The Welk Homestead State Historic Site, a farm located near Strasburg in south central North Dakota, features a historic house, built in 1899 of sun-dried mud brick known locally as batsa. This is not a house of the wealthy, with beautiful decorative arts, but rather the comfortably and simply furnished house of an immigrant family— Germans from Russia—making a life on the northern Great Plains. The site’s main claim to fame is famous band leader and television personality Lawrence Welk, who was born in the house and lived on the farm until 1924, when he turned twenty-one.
The main floor of this one-and-a-half story house is less than six hundred square feet. Eight children and their parents lived here between 1899 and the 1920s. An outside stairway provides access to the upper level, used as a bedroom by the four boys and also as storage—perhaps for curing hams and sausages. There was no electricity or indoor plumbing; the outhouse or outdoor privy is just a short walk from the house. Other buildings include a summer kitchen, blacksmith shop, granary and buggy house, and a barn.
The State Historical Society of North Dakota (SHSND) acquired this rural property in 2015. The site was previously owned by Lawrence Welk’s nieces and managed by a private non-profit. Visitation had declined and the dedicated volunteers managing the site were aging. How do you revitalize a site after the main reason for its existence (Lawrence Welk) has lost its relevance?
SHSND decided to shift the focus of interpretation to include additional historically significant elements of the site, including the architecture of Germans from Russia and their farming practices.
The home provides a fascinating look at German-Russian construction. Visit the Great Plains, and you’ll notice the lack of timber. For this 1890s couple, the closest railroad was fifty miles away over open prairie, so even shipped timber was hard to access. Homesteaders made do with materials at hand–mainly mud mixed with dried grass or hay and maybe some manure. This mixture was put in wooden forms and left to dry in the sun. The home’s interior and exterior walls were built using these 12-inch thick bricks. Wood siding was applied to keep the bricks from deteriorating in the weather. The mud walls help keep the house cool in the summer and warm in the winter. These construction methods were learned on the Russian steppes, and it is ideal for the Great Plains. Indigenous tribes on the plains also built earth lodges hundreds of years. Green technology, anyone?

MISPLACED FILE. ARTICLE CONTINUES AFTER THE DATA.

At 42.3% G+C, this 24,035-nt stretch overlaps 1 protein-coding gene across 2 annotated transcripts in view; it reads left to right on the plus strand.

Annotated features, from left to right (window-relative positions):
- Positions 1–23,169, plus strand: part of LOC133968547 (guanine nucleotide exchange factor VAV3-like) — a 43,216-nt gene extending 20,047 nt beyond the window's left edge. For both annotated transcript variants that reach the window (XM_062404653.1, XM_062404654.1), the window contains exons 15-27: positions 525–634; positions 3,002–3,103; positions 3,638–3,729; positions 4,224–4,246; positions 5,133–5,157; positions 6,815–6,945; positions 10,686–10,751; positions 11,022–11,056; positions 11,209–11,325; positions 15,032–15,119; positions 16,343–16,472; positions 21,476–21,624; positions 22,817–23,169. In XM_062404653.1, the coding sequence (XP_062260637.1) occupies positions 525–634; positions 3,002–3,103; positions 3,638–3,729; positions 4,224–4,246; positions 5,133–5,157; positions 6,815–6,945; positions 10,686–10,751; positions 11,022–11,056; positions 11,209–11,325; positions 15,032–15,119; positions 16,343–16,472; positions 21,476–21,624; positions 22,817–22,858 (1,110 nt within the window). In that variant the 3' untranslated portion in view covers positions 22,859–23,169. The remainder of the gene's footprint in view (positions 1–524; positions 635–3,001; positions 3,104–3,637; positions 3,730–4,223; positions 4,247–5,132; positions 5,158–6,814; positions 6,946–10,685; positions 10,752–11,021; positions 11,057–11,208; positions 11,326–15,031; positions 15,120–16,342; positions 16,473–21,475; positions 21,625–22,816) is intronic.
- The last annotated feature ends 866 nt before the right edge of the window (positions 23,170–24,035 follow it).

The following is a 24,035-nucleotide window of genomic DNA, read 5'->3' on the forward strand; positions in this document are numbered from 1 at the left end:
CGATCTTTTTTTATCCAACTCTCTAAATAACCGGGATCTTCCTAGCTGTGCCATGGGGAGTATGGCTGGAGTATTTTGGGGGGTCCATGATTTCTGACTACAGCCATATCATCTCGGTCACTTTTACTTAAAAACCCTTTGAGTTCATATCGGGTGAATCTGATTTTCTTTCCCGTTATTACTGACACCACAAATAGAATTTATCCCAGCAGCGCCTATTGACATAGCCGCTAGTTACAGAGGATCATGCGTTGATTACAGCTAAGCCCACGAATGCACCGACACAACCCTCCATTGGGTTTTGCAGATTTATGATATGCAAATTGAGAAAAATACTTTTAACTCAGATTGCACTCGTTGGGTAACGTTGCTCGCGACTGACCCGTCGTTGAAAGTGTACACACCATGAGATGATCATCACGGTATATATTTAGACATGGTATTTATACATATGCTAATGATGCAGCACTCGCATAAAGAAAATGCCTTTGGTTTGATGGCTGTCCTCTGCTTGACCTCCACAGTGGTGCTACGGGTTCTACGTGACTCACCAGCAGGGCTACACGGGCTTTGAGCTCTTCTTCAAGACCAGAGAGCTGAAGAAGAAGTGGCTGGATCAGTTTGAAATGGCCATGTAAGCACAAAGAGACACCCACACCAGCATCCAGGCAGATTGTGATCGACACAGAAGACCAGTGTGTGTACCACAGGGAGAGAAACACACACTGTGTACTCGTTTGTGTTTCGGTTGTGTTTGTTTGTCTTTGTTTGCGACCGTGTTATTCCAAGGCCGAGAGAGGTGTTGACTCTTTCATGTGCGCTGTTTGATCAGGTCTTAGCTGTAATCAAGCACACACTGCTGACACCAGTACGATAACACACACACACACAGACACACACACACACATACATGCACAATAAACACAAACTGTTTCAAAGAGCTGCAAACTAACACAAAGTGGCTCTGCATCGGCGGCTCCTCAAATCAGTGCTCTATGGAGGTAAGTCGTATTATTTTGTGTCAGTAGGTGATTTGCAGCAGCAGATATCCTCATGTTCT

Another new focus is agriculture, still a top industry in North Dakota. The site was homesteaded in 1894 by Lawrence Welk’s parents, and their youngest son operated the farm from 1928 to 1965. During that time agriculture transitioned from a primary crop of wheat to more diversified crop use. Agriculture is still changing. This area of the state remains heavily dependent on agriculture to fuel the local economy. The site is surrounded by crop land (owned and farmed by a great-grandson of the original owners), giving us a unique opportunity to compare past and present agricultural practices.
Ethnic heritage is also a focus. Thirty percent of North Dakota’s population claim German from Russia as their nationality. In the tri-county area of this site, seventy to eighty percent of the residents still list their ethnicity as German or German from Russia on the census forms. For decades, this group of people has moved from Germany to Russia and to the United States and other countries, managing to retain their language, religion, customs, and food-ways. Visitors at the local coffee shop may still hear the distinct dialect of this group of Germans from Russia being spoken.
And of course, there is Lawrence Welk–popular with a mostly older audience. He made his fame elsewhere, not here on the farm. But visitors come to see where he started, how he grew up, and how he lived. And yet–some younger visitors also recognize his name and fame. Two girls visiting the site last year, ages six and eight, were very excited to be there. They watch the Lawrence Welk show every Saturday night (airing nationally since 1955; check local PBS stations for times) and dance to the music.
By expanding the site’s story and adding new programs, we increased visitation during our first year. We’re optimistic that continuing to add historic connections appealing to a broader audience will help us engage a new generation of visitors.
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